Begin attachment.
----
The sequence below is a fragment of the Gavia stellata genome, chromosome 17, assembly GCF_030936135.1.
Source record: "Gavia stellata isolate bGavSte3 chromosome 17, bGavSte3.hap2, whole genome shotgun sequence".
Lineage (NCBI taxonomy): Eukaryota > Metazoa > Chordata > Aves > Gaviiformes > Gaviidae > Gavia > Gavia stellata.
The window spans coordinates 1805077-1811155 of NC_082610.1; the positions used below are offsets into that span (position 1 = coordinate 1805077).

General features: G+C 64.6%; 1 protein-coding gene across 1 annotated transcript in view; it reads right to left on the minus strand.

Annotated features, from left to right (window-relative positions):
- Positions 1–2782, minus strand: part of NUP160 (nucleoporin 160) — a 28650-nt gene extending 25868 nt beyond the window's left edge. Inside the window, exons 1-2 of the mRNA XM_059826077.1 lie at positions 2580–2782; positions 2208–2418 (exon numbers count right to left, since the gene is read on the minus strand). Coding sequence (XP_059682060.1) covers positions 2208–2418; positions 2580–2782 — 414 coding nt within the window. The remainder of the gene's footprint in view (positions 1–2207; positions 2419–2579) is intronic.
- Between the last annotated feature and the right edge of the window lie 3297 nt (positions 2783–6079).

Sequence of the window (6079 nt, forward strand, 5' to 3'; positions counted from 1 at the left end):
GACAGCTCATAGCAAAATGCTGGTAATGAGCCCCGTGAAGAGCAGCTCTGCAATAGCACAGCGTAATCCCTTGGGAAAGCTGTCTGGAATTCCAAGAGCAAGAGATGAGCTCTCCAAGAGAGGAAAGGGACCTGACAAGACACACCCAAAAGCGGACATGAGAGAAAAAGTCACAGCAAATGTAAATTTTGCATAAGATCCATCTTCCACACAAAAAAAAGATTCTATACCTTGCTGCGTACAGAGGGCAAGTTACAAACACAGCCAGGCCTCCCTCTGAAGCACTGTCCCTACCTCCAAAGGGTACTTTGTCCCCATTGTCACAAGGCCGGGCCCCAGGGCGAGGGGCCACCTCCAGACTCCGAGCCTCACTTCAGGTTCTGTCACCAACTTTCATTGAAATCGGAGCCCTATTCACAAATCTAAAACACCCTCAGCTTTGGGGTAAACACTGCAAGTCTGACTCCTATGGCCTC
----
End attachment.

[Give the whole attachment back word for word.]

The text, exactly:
The sequence below is a fragment of the Gavia stellata genome, chromosome 17, assembly GCF_030936135.1.
Source record: "Gavia stellata isolate bGavSte3 chromosome 17, bGavSte3.hap2, whole genome shotgun sequence".
Lineage (NCBI taxonomy): Eukaryota > Metazoa > Chordata > Aves > Gaviiformes > Gaviidae > Gavia > Gavia stellata.
The window spans coordinates 1805077-1811155 of NC_082610.1; the positions used below are offsets into that span (position 1 = coordinate 1805077).

General features: G+C 64.6%; 1 protein-coding gene across 1 annotated transcript in view; it reads right to left on the minus strand.

Annotated features, from left to right (window-relative positions):
- Positions 1–2782, minus strand: part of NUP160 (nucleoporin 160) — a 28650-nt gene extending 25868 nt beyond the window's left edge. Inside the window, exons 1-2 of the mRNA XM_059826077.1 lie at positions 2580–2782; positions 2208–2418 (exon numbers count right to left, since the gene is read on the minus strand). Coding sequence (XP_059682060.1) covers positions 2208–2418; positions 2580–2782 — 414 coding nt within the window. The remainder of the gene's footprint in view (positions 1–2207; positions 2419–2579) is intronic.
- Between the last annotated feature and the right edge of the window lie 3297 nt (positions 2783–6079).

Sequence of the window (6079 nt, forward strand, 5' to 3'; positions counted from 1 at the left end):
GACAGCTCATAGCAAAATGCTGGTAATGAGCCCCGTGAAGAGCAGCTCTGCAATAGCACAGCGTAATCCCTTGGGAAAGCTGTCTGGAATTCCAAGAGCAAGAGATGAGCTCTCCAAGAGAGGAAAGGGACCTGACAAGACACACCCAAAAGCGGACATGAGAGAAAAAGTCACAGCAAATGTAAATTTTGCATAAGATCCATCTTCCACACAAAAAAAAGATTCTATACCTTGCTGCGTACAGAGGGCAAGTTACAAACACAGCCAGGCCTCCCTCTGAAGCACTGTCCCTACCTCCAAAGGGTACTTTGTCCCCATTGTCACAAGGCCGGGCCCCAGGGCGAGGGGCCACCTCCAGACTCCGAGCCTCACTTCAGGTTCTGTCACCAACTTTCATTGAAATCGGAGCCCTATTCACAAATCTAAAACACCCTCAGCTTTGGGGTAAACACTGCAAGTCTGACTCCTATGGCCTC